By Jeb Inge
In addition to federal, state and local elections, Virginians on Tuesday also will decide two possible changes to the commonwealth's constitution.
Question one on the ballot concerns the definition of eminent domain.
Proposed by State Sen. Mark Obenshain (R-26) in the Senate, and Del. Rob Bell (R-Albemarle) in the House of Delegates, question one further defines eminent domain, and when land may or may not be taken by commonwealth or local governments. It stipulates that land owners get compensation at least equal to the value of the land in question.
Article 1, Section 11 of the Virginia Constitution prohibits the seizure or damaging of private property for public use without just compensation. Eminent domain is a term used to describe the power of the government to take private property for public use after receiving compensation or payment to the owner.
The proposed amendment contains the following:
-- The right to private property is a "fundamental" right.
-- The taking or damaging of private property must be for a "public use."
-- No more property may be taken or damaged than is necessary for the stated public use.
-- The entity condemning property has the burden of proof that the land being taken is for public use.
-- Just compensation for the taking of property is further defined to be "no less than the value of the property being taken, lost profits and lost access."
-- Elimination of a public nuisance may be a public use. It is not a public use if the "primary use is for private gain, private benefit, private enterprise, increasing jobs, increasing tax revenue, or economic development."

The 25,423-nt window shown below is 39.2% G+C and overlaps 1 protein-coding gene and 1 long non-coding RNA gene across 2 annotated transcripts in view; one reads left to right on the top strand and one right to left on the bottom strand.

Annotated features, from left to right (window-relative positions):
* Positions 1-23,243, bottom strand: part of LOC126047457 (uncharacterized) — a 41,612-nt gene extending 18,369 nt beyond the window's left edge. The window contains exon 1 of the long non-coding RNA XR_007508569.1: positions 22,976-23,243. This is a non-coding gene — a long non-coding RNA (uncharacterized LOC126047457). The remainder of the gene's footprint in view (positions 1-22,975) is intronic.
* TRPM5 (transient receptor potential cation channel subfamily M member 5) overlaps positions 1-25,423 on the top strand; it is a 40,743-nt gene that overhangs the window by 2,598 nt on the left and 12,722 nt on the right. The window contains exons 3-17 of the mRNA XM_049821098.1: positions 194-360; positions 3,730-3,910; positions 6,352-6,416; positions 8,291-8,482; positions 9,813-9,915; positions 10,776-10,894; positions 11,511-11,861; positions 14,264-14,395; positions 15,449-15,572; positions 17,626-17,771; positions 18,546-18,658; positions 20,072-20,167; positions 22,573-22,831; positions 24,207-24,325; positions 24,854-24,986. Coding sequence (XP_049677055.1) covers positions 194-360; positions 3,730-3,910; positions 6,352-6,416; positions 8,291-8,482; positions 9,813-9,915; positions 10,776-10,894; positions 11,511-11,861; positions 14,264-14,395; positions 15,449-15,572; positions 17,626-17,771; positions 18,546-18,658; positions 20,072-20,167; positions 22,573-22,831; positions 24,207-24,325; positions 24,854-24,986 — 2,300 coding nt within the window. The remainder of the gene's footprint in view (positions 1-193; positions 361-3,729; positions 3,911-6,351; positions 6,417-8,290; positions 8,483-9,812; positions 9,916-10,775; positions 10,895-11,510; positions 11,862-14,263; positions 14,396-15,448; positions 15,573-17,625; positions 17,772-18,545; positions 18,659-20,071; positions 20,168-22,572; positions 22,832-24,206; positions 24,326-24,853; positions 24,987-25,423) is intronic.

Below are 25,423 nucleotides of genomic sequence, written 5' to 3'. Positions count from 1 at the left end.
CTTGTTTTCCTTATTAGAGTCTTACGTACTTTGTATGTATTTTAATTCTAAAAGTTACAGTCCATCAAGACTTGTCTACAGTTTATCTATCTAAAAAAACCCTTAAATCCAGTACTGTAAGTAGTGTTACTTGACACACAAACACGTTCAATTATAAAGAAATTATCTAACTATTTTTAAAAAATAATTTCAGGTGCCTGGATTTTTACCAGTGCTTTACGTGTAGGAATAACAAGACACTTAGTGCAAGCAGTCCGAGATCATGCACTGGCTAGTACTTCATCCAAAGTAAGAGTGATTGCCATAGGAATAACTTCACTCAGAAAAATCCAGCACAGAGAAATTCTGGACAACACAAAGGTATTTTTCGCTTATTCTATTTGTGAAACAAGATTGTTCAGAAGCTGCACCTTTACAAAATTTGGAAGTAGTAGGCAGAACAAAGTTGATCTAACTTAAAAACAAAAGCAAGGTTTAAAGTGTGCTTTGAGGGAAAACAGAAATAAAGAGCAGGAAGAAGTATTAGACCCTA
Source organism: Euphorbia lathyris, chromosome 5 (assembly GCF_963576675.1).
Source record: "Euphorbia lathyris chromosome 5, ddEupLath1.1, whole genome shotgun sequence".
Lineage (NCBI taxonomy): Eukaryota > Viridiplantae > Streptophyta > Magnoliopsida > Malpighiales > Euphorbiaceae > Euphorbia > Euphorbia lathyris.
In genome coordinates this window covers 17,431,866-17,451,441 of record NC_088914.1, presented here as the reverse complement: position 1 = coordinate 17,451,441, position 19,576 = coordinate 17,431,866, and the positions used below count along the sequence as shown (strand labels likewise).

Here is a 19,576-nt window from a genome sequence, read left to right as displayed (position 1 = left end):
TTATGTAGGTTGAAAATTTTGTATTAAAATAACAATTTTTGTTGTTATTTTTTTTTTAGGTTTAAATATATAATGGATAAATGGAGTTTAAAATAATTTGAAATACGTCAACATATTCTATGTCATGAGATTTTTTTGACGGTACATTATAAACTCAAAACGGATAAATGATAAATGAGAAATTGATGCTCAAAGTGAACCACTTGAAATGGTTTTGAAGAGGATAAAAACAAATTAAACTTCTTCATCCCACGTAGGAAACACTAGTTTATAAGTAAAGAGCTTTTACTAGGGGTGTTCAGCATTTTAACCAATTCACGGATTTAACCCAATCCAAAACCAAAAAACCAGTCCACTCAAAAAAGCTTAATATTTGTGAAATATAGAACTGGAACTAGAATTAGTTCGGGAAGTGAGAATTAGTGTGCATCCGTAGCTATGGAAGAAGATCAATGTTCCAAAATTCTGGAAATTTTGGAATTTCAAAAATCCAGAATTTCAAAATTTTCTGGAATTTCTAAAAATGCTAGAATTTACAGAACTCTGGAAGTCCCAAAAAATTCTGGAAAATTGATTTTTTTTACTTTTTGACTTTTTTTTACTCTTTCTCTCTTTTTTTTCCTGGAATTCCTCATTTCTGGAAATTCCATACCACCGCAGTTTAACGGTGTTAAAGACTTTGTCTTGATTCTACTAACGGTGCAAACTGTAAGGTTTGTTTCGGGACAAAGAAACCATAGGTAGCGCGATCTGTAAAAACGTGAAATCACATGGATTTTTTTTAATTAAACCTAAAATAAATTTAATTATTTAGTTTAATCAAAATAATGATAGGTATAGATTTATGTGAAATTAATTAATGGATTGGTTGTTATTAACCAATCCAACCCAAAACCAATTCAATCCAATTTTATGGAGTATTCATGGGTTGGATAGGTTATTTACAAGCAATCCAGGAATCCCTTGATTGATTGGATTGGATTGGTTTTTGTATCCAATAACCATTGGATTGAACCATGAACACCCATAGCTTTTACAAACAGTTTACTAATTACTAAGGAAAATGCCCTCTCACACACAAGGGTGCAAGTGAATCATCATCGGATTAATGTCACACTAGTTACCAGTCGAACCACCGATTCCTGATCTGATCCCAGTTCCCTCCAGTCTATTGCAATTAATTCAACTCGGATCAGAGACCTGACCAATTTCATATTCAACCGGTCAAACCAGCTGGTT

Obenshain, who is running for his party's nomination for state attorney general in 2013, calls the amendment "a bulwark against eminent domain abuse," and has found support from Republicans including current Attorney General and gubernatorial hopeful Ken Cuccinelli.
The Central Committee of the Democratic Party of Virginia voted to oppose the amendment, claiming it "will lock ... a prohibition on using eminent domain to advance private enterprise, job creation, tax revenue generation or economic development."
Question two on the ballot, if passed, would allow the General Assembly to delay by one week the fixed date for the annual Reconvened "Veto" Session usually held in April to address bills returned to the legislature by the governor.
The proposed amendment would allow the legislature the ability to avoid scheduling the veto session on a religious holiday such as Passover or Easter. It has not garnered the attention or controversy of the proposed eminent domain amendment.
More information on the proposed amendment, including the full text of both questions and amendments, is available at www.sbe.virginia.gov.
Contact Region Editor Jeb Inge at 540-465-5137 ext. 168, or firstname.lastname@example.org